NRI warns against prolonged dual legitimacy claims to Govt

17/01/2012 16:26

Rival PMs: (L-R) Parliament-elected PM Peter O'Neill and Supreme Court-reinstated PM Sir Michael Somare


Papua New Guinea’s National Research Institute (NRI) has warned that the current dual legitimacy claims to government by the Somare and O’Neill camps was dangerous and should not be prolonged.

The PNG government-funded think tank, in a commentary on the month-long political stalemate, said the two rival groups – led by the Supreme Court-reinstated Prime Minister Sir Michael Somare and parliament-elected PM Peter O’Neill – should return to the negotiating table and compromise before the general election.

“This impasse should not deepen the mysteries of ordinary people, who – once again – are rightfully owners and partakers of the PNG government. A dual legitimacy claim to the executive arm should not go on unresolved indefinitely. It undermines our laws and institutions and it does not portray a positive image of the country abroad. It is time for Honorable Peter O’Neill and Chief Michael Somare to put their respective political paraphernalia on the table, talk through their issues and agree to move the county forward to the eighth national elections in the post-independence period,” said NRI senior research fellow Dr Henry Okole.

An eminent persons group, whose membership could be sourced from within and outside PNG, could be formed to broker a deal between the two opposing parties, added Dr Okole.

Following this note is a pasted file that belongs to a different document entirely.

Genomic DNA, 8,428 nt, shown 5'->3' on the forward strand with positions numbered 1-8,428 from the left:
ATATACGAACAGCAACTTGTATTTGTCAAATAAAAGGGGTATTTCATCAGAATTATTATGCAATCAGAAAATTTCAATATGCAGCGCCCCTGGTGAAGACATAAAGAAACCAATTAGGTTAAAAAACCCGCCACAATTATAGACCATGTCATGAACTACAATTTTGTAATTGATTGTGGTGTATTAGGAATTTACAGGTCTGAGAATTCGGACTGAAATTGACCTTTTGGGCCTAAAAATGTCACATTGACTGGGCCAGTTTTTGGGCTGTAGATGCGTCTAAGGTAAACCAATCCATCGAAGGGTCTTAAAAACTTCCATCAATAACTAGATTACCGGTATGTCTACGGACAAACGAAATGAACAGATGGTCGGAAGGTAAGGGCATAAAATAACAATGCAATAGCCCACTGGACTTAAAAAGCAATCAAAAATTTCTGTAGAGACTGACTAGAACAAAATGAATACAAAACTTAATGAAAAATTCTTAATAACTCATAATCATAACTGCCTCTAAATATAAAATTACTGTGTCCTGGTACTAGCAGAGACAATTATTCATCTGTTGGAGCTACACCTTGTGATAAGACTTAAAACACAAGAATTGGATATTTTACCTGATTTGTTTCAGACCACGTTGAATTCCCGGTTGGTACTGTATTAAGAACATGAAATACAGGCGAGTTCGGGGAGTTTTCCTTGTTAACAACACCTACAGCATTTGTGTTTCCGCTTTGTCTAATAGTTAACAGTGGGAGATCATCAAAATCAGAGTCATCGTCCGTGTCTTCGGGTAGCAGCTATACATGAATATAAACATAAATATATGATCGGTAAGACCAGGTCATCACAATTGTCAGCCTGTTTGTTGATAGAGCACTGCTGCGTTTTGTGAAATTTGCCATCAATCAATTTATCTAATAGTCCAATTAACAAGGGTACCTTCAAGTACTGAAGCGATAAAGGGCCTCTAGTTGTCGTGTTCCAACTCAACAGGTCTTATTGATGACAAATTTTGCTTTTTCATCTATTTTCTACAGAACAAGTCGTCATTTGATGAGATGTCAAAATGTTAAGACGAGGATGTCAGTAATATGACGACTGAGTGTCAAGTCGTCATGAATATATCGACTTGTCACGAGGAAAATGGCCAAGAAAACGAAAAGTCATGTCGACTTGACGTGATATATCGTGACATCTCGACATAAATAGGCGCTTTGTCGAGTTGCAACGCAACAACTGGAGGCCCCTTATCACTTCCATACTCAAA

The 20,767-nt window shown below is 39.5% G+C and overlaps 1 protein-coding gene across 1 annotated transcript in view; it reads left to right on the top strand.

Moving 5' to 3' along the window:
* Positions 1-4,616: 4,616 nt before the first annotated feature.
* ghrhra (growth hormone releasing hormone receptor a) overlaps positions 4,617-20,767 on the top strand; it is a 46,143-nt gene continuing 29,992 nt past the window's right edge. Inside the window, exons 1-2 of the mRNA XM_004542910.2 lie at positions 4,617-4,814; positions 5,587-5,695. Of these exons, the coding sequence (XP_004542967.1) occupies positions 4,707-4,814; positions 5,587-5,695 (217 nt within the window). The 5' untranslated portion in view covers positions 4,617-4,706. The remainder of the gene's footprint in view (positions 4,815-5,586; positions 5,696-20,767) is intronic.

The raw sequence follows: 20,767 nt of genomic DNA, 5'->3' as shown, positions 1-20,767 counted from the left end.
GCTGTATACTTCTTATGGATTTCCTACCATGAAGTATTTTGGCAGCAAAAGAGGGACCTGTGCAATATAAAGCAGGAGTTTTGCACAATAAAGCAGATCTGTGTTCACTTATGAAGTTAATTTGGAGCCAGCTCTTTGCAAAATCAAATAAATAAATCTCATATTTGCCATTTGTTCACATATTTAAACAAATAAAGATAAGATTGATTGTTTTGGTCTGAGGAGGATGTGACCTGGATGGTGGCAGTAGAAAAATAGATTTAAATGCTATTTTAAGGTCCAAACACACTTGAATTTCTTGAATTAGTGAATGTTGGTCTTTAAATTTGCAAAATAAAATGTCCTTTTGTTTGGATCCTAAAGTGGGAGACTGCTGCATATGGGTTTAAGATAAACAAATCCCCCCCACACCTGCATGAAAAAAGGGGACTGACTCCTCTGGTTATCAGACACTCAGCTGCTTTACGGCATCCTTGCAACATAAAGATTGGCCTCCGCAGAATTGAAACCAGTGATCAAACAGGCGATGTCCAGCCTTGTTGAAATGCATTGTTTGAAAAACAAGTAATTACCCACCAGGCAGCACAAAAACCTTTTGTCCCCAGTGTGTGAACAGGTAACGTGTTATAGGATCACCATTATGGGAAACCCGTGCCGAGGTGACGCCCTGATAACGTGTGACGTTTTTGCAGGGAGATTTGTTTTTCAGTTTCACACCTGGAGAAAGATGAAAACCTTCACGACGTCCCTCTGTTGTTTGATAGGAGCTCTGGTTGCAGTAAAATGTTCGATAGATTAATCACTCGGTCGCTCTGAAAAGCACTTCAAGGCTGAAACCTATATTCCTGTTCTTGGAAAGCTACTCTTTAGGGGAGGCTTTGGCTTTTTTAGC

“Once a way forward is agreed to, the proposal can then be brought to Parliament for debate and/or endorsement. It is the prerogative of Parliament to decide what exactly can be done between now and polling.”

While many people see the hospitalization of Sir Michael in Singapore in early 2011 as a major factor behind his toppling, the PNG political scientist believes the catalyst was the 2010 Supreme Court decision, which nullified certain provisions of the Organic on the Integrity of Political Parties and Candidates and exposed Sir Michael’s National Alliance Party (NA).

“People can talk about the divisive issues in the National Alliance, the acting role of Sam Abal as prime minister and the medical condition of Chief Somare, among many things. But the seeds of destruction were already sowed way before the Chief entered hospital,” he said.

According to Dr Okole the August 2, 2011 election of Mr O’Neill as PM was also the result of MPs who felt betrayed and victimized while in government:

“The change of government on 2 August 2011 was not only a change of prime minister and government. To some MPs, it was to avenge themselves – after feeling victimized and betrayed – against certain colleagues of theirs who plied their alleged dirty trade behind Chief Somare. In a way, the public support for the O’Neill-Namah government was a reaction also to some of these leaders who saw themselves as being indispensable to PNG politics.”